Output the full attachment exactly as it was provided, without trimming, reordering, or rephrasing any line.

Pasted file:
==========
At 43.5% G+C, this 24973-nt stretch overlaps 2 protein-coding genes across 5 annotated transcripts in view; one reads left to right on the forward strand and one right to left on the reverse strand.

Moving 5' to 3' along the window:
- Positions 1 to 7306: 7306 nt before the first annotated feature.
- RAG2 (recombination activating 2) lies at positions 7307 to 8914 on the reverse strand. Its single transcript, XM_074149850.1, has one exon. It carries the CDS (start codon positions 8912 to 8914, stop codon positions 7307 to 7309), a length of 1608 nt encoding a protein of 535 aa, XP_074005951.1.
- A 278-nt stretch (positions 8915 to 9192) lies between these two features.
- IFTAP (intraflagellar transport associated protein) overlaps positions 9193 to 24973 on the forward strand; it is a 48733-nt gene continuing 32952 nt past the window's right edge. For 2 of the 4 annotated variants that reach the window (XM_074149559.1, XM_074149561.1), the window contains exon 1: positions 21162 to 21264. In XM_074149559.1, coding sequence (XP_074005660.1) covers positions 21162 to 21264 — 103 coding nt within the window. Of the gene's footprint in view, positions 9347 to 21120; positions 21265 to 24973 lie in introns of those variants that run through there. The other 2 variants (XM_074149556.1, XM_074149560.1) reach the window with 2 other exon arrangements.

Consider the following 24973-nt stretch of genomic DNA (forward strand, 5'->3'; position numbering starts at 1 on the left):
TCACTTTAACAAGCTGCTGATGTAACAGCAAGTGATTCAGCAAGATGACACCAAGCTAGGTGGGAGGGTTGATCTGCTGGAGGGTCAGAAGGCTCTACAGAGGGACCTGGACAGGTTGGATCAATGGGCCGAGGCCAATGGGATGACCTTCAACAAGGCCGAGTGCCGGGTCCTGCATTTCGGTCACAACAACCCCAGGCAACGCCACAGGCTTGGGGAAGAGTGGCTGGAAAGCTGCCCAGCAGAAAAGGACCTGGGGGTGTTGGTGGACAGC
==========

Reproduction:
At 43.5% G+C, this 24973-nt stretch overlaps 2 protein-coding genes across 5 annotated transcripts in view; one reads left to right on the forward strand and one right to left on the reverse strand.

Moving 5' to 3' along the window:
- Positions 1 to 7306: 7306 nt before the first annotated feature.
- RAG2 (recombination activating 2) lies at positions 7307 to 8914 on the reverse strand. Its single transcript, XM_074149850.1, has one exon. It carries the CDS (start codon positions 8912 to 8914, stop codon positions 7307 to 7309), a length of 1608 nt encoding a protein of 535 aa, XP_074005951.1.
- A 278-nt stretch (positions 8915 to 9192) lies between these two features.
- IFTAP (intraflagellar transport associated protein) overlaps positions 9193 to 24973 on the forward strand; it is a 48733-nt gene continuing 32952 nt past the window's right edge. For 2 of the 4 annotated variants that reach the window (XM_074149559.1, XM_074149561.1), the window contains exon 1: positions 21162 to 21264. In XM_074149559.1, coding sequence (XP_074005660.1) covers positions 21162 to 21264 — 103 coding nt within the window. Of the gene's footprint in view, positions 9347 to 21120; positions 21265 to 24973 lie in introns of those variants that run through there. The other 2 variants (XM_074149556.1, XM_074149560.1) reach the window with 2 other exon arrangements.

Consider the following 24973-nt stretch of genomic DNA (forward strand, 5'->3'; position numbering starts at 1 on the left):
TCACTTTAACAAGCTGCTGATGTAACAGCAAGTGATTCAGCAAGATGACACCAAGCTAGGTGGGAGGGTTGATCTGCTGGAGGGTCAGAAGGCTCTACAGAGGGACCTGGACAGGTTGGATCAATGGGCCGAGGCCAATGGGATGACCTTCAACAAGGCCGAGTGCCGGGTCCTGCATTTCGGTCACAACAACCCCAGGCAACGCCACAGGCTTGGGGAAGAGTGGCTGGAAAGCTGCCCAGCAGAAAAGGACCTGGGGGTGTTGGTGGACAGC